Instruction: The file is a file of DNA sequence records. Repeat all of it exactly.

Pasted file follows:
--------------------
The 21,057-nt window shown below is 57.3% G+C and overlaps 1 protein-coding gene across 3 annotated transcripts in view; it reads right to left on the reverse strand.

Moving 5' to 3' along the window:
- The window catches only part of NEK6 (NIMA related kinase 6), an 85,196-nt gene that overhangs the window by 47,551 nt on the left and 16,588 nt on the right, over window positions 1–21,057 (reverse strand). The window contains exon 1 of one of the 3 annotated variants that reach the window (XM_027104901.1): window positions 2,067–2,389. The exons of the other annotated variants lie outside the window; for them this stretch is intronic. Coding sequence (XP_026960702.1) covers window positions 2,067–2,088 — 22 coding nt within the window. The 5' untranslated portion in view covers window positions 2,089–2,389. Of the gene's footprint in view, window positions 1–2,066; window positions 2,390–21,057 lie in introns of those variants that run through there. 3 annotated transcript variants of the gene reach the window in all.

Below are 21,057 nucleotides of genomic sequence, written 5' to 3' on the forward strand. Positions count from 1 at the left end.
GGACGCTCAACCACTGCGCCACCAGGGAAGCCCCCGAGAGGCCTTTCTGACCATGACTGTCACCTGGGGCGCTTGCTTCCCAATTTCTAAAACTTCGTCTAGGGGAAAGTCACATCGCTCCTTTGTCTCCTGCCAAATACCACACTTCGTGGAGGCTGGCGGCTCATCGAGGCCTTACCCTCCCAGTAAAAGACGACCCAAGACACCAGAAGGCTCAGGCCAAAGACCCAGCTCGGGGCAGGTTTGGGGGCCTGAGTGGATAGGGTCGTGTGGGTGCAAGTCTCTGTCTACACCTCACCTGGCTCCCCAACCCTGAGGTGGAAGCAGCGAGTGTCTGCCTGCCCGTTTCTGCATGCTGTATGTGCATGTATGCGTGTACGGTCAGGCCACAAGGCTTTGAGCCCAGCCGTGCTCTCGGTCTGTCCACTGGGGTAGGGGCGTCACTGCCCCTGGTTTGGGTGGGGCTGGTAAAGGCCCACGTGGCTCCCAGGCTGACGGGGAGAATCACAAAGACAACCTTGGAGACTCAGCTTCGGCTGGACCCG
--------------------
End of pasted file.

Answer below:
The 21,057-nt window shown below is 57.3% G+C and overlaps 1 protein-coding gene across 3 annotated transcripts in view; it reads right to left on the reverse strand.

Moving 5' to 3' along the window:
- The window catches only part of NEK6 (NIMA related kinase 6), an 85,196-nt gene that overhangs the window by 47,551 nt on the left and 16,588 nt on the right, over window positions 1–21,057 (reverse strand). The window contains exon 1 of one of the 3 annotated variants that reach the window (XM_027104901.1): window positions 2,067–2,389. The exons of the other annotated variants lie outside the window; for them this stretch is intronic. Coding sequence (XP_026960702.1) covers window positions 2,067–2,088 — 22 coding nt within the window. The 5' untranslated portion in view covers window positions 2,089–2,389. Of the gene's footprint in view, window positions 1–2,066; window positions 2,390–21,057 lie in introns of those variants that run through there. 3 annotated transcript variants of the gene reach the window in all.

Below are 21,057 nucleotides of genomic sequence, written 5' to 3' on the forward strand. Positions count from 1 at the left end.
GGACGCTCAACCACTGCGCCACCAGGGAAGCCCCCGAGAGGCCTTTCTGACCATGACTGTCACCTGGGGCGCTTGCTTCCCAATTTCTAAAACTTCGTCTAGGGGAAAGTCACATCGCTCCTTTGTCTCCTGCCAAATACCACACTTCGTGGAGGCTGGCGGCTCATCGAGGCCTTACCCTCCCAGTAAAAGACGACCCAAGACACCAGAAGGCTCAGGCCAAAGACCCAGCTCGGGGCAGGTTTGGGGGCCTGAGTGGATAGGGTCGTGTGGGTGCAAGTCTCTGTCTACACCTCACCTGGCTCCCCAACCCTGAGGTGGAAGCAGCGAGTGTCTGCCTGCCCGTTTCTGCATGCTGTATGTGCATGTATGCGTGTACGGTCAGGCCACAAGGCTTTGAGCCCAGCCGTGCTCTCGGTCTGTCCACTGGGGTAGGGGCGTCACTGCCCCTGGTTTGGGTGGGGCTGGTAAAGGCCCACGTGGCTCCCAGGCTGACGGGGAGAATCACAAAGACAACCTTGGAGACTCAGCTTCGGCTGGACCCG